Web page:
Our groundbreaking school gardening project in Uganda has recently reached an impressive total of 50 participating schools. Launched in March 2015, the project involves growing fruit trees, vegetables, and medicinal plants. Led by Gyavira Mwesige, our Movement of Life coordinator in Uganda, the schools are also teaching children about nutrition and Cellular Medicine. With some schools additionally now beginning to rear livestock, the project is not only improving micronutrient intake at the schools and in their surrounding local communities, but also macronutrient intake as well.
Many people in Uganda are undernourished and survive on as little as one meal a day. This results in numerous negative health effects such as reduced muscle mass, a lack of energy and concentration, wounds taking longer to heal, and an increased risk of infection. Infectious diseases such as HIV/AIDS, tuberculosis and flu are common, as also are non-communicable diseases such as cardiovascular diseases, cancer, and diabetes. In children, a lack of nourishment is particularly damaging as it affects growth and the development of their organs. The health effects of poor nutrition can thus become lifelong in young people.
Gyavira reports that the project is already having an enormous impact on the health and lives of its participants. In some schools, the project gardens provide food for staff members. In a number of participating schools, so successful have they been in growing fruits and vegetables, they are producing an income through selling the surplus food that is grown. One school has been producing and selling fruit juice, for example. In this way, as well as benefiting the health of its participants, the project is demonstrating the potential to become financially self-sustaining.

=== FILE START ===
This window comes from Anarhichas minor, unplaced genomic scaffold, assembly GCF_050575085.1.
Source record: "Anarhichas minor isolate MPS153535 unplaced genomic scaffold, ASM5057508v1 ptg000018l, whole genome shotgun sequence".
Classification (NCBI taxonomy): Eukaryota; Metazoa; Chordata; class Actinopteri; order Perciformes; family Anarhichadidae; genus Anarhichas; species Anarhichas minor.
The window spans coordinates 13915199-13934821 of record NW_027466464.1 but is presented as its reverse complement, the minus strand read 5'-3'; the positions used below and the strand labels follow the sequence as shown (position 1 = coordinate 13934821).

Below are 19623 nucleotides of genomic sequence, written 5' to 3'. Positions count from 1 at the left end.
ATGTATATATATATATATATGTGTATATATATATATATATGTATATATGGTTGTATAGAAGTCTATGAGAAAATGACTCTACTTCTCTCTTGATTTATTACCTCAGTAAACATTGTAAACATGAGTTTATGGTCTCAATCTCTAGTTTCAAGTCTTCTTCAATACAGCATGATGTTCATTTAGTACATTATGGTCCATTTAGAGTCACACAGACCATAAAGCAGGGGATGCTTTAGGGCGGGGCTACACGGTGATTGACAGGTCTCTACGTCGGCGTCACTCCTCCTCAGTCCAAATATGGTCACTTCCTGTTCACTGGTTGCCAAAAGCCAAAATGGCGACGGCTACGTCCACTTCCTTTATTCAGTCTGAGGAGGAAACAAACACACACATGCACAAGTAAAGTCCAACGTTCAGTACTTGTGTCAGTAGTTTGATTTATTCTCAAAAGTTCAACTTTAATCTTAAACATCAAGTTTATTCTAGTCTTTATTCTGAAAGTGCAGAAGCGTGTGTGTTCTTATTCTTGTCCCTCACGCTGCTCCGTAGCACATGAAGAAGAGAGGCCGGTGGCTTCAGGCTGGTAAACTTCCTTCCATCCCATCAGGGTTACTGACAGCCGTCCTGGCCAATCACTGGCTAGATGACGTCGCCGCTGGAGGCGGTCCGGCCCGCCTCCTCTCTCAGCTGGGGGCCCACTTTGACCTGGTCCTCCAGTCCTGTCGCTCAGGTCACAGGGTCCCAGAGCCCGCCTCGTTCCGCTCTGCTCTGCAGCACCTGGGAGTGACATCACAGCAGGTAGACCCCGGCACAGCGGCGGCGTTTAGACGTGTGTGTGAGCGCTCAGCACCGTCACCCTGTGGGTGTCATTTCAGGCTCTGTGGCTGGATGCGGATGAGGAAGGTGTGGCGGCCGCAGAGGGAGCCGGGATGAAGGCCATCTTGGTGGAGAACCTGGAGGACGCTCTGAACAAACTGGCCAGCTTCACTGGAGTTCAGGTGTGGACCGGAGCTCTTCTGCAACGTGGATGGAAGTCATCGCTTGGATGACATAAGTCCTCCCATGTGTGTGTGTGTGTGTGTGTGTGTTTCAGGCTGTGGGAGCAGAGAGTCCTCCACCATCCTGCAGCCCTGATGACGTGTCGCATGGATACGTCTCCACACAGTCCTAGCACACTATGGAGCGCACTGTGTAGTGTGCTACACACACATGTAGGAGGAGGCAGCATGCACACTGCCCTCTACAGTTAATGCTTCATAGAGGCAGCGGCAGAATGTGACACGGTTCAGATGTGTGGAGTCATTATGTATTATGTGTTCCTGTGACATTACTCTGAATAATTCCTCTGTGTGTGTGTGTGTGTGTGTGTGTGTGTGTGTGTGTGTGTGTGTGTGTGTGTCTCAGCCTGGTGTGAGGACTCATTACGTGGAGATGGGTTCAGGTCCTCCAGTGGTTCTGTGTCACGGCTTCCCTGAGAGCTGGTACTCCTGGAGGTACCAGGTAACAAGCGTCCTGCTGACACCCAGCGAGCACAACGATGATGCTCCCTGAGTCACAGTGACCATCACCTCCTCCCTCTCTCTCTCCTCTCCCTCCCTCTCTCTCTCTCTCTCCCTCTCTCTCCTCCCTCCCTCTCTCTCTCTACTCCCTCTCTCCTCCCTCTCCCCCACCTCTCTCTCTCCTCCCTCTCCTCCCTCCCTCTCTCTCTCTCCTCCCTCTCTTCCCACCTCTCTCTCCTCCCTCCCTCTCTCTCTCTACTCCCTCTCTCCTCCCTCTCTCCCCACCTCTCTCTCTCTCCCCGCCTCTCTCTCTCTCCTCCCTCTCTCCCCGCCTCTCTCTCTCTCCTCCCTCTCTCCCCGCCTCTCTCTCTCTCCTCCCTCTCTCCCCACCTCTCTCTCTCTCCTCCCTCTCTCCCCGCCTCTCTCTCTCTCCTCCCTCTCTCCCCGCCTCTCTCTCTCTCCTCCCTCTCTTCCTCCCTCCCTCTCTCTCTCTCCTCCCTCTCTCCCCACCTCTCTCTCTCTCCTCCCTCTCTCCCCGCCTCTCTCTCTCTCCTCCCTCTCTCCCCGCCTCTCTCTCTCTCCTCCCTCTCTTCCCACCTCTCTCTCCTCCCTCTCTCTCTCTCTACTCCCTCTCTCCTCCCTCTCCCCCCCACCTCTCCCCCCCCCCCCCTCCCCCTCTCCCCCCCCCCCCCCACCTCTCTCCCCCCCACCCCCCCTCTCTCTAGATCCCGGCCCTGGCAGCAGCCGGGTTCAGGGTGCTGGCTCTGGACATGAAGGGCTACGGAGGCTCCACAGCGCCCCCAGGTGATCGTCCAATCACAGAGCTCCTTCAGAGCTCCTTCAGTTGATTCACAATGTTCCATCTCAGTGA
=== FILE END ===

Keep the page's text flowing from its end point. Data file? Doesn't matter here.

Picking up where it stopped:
Many positive health benefits have been noted from the project. For example, the children are learning how to help prevent headaches by drinking sufficient water. In some schools this has enabled them able to reduce their budgets for painkillers. Increasing water consumption to an average of 2 liters per child per day has become one of the key goals of the project. In addition to a reduced need for drugs, other significant health benefits noted include a reduced incidence of malaria. Medicinal plants grown at the schools play a particularly important role and are being used to control chronic infections and other health problems.
The parents too, are noticing a difference. Many say their children are increasingly asking for fruit to eat, instead of packaged foods. For some families, the project has been so inspiring that parents and children have started growing fruits and vegetables at home as well. In this way, the benefits of the project are extending outwards from the schools to reach the local communities.
Significantly, teachers at some participating schools say they have also seen an improvement in the children’s academic performance. When they are better fed and nourished, the children are more able to concentrate and reach their true potential. This has particularly benefited the teaching of science-related subjects, where the project gardens have become a real-life laboratory for the health concepts the children are learning about in the classroom. As Gyavira himself puts it: “When you change the mindsets of young people, you change the mindsets of generations.” Through the tireless efforts of Gyavira and his team and the continued support of the Dr. Rath Health Foundation, achieving the goal of ‘Health for All’ is beginning to become possible in Uganda.